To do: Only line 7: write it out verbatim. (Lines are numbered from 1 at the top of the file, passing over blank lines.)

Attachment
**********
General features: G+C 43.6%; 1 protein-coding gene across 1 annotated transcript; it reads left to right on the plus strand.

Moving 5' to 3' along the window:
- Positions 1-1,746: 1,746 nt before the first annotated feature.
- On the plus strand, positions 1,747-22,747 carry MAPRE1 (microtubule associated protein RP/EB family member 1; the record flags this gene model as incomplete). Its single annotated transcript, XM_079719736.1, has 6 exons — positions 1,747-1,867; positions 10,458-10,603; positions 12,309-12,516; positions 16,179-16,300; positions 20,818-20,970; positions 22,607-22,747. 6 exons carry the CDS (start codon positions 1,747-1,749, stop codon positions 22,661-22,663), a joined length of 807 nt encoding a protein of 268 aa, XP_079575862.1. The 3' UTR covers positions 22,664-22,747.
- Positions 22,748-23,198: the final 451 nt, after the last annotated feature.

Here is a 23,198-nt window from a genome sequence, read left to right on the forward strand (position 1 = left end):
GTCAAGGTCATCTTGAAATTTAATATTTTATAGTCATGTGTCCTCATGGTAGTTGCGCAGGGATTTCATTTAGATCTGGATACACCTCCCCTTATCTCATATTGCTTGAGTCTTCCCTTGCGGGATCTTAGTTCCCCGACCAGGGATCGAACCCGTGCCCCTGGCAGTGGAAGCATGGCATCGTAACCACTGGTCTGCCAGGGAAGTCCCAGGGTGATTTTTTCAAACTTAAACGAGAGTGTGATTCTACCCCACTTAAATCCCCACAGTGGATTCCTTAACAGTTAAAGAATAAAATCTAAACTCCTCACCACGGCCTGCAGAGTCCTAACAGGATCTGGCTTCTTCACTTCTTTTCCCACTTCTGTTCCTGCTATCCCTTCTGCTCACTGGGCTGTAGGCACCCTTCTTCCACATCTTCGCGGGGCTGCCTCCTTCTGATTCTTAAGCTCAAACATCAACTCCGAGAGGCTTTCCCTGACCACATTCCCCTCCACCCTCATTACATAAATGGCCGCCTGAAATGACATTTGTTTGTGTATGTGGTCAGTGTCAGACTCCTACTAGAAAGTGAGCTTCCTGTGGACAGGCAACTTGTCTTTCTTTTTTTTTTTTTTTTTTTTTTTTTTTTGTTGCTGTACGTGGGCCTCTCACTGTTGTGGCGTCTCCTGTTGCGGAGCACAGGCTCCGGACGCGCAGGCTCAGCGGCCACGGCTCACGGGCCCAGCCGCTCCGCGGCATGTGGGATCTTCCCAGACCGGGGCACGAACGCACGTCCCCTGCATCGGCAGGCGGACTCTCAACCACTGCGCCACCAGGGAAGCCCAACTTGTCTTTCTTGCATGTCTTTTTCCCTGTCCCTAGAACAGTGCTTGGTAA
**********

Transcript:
GTCAAGGTCATCTTGAAATTTAATATTTTATAGTCATGTGTCCTCATGGTAGTTGCGCAGGGATTTCATTTAGATCTGGATACACCTCCCCTTATCTCATATTGCTTGAGTCTTCCCTTGCGGGATCTTAGTTCCCCGACCAGGGATCGAACCCGTGCCCCTGGCAGTGGAAGCATGGCATCGTAACCACTGGTCTGCCAGGGAAGTCCCAGGGTGATTTTTTCAAACTTAAACGAGAGTGTGATTCTACCCCACTTAAATCCCCACAGTGGATTCCTTAACAGTTAAAGAATAAAATCTAAACTCCTCACCACGGCCTGCAGAGTCCTAACAGGATCTGGCTTCTTCACTTCTTTTCCCACTTCTGTTCCTGCTATCCCTTCTGCTCACTGGGCTGTAGGCACCCTTCTTCCACATCTTCGCGGGGCTGCCTCCTTCTGATTCTTAAGCTCAAACATCAACTCCGAGAGGCTTTCCCTGACCACATTCCCCTCCACCCTCATTACATAAATGGCCGCCTGAAATGACATTTGTTTGTGTATGTGGTCAGTGTCAGACTCCTACTAGAAAGTGAGCTTCCTGTGGACAGGCAACTTGTCTTTCTTTTTTTTTTTTTTTTTTTTTTTTTTTTGTTGCTGTACGTGGGCCTCTCACTGTTGTGGCGTCTCCTGTTGCGGAGCACAGGCTCCGGACGCGCAGGCTCAGCGGCCACGGCTCACGGGCCCAGCCGCTCCGCGGCATGTGGGATCTTCCCAGACCGGGGCACGAACGCACGTCCCCTGCATCGGCAGGCGGACTCTCAACCACTGCGCCACCAGGGAAGCCCAACTTGTCTTTCTTGCATGTCTTTTTCCCTGTCCCTAGAACAGTGCTTGGTAA